Iran is exploring ways to expand anemic trade with Mexico as part of stepped up efforts to deepen ties with Latin America, a top Iranian diplomat said Thursday.

Annual trade between Mexico and Iran is a mere $50 million, compared to $2 billion with Brazil, said Ali Reza Salari, Iran's deputy foreign minister for the Americas.

"We are here to investigate, why so low?" Reza Salari told reporters in Mexico City, where he was to meet with diplomats and business leaders. "With Mexico, there is absolutely no political problem between us. No cultural problems. It shows we have many shortcomings in our trade relations."

Iran has a deepening alliance with some leftist-led Latin American countries, based partly on mutual antagonism toward the United States. Housing projects have brought hundreds of Iranian engineers and specialists to Venezuela, and Tehran has opened new embassies in Nicaragua and Bolivia.

Deeper ties with Mexico's U.S.-friendly conservative government would necessarily be more practical in nature. Mexico has been trying to find new markets for its exports in a bid to ease economic reliance on the United States — especially since being dragged to the brink of recession by U.S. financial turmoil.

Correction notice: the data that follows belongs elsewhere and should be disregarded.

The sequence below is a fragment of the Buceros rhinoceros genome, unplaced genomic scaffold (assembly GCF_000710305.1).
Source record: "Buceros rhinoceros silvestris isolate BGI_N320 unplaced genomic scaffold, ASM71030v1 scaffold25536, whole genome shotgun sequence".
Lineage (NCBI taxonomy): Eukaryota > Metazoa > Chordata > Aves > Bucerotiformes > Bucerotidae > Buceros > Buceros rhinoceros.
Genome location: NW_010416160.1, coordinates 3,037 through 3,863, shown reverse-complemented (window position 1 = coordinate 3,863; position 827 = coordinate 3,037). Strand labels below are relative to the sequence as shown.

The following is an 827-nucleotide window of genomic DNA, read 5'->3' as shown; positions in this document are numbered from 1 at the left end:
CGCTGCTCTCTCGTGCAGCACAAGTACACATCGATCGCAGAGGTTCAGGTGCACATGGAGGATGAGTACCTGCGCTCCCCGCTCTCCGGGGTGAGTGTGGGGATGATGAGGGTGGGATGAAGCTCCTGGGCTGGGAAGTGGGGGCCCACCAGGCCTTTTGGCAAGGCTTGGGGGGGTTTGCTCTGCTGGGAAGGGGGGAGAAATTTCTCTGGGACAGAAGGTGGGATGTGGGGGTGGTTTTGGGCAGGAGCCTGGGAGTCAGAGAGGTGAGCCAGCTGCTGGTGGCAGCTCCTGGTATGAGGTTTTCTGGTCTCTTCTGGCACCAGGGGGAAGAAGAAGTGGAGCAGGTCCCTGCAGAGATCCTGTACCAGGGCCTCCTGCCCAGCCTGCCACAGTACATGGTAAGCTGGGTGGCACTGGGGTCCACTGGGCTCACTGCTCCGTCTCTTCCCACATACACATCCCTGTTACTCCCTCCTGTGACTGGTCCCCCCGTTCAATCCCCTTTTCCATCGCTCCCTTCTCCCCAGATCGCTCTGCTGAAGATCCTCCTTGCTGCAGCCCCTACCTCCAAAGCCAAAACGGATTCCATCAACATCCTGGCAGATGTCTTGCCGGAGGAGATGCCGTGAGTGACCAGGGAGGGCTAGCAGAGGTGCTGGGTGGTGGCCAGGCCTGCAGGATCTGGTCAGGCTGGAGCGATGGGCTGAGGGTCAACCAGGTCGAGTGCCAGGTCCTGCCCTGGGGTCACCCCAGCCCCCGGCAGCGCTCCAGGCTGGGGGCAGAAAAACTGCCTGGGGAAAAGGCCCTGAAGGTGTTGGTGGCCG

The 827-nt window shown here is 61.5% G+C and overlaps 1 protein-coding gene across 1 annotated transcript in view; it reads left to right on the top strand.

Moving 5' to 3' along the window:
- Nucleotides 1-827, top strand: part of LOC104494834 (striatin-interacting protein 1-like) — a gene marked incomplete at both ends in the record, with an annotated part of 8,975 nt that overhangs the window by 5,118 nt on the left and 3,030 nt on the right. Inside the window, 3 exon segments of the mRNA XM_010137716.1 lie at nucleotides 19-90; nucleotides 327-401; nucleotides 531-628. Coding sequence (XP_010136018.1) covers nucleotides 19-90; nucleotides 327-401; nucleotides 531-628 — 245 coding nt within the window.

That could provide an opportunity for Iran as it seeks to ease its international isolation. Reza Salari said he sees opportunities to expand tourism and energy cooperation with Mexico, but acknowledged that such efforts are at a tentative phase.

Reza Salari said President Barack Obama's election raised hopes in Iran for better relations. But he suggested that concrete steps toward easing tensions are a long way off and complained that the Obama administration has sent mixed messages about its stance toward Iran's nuclear program.

"After President Obama, we think that the tone has changed in America," Reza Salari said. "We want to be patient, give them some more time to thoroughly investigate and see for themselves what are the real solutions for the ambiguities and the crisis."

Obama has signaled a willingness for dialogue with Tehran, particularly over its nuclear program. But Susan Rice, the U.S. ambassador to the United Nations, said Thursday that the Obama government would seek to end Iran's nuclear ambitions. That immediately prompted an angry rebuke from Iran's U.N. envoy.

Iran insists its nuclear program has only peaceful energy purposes, while the U.S. and many European countries accuse it of secretly trying to build atomic weapons.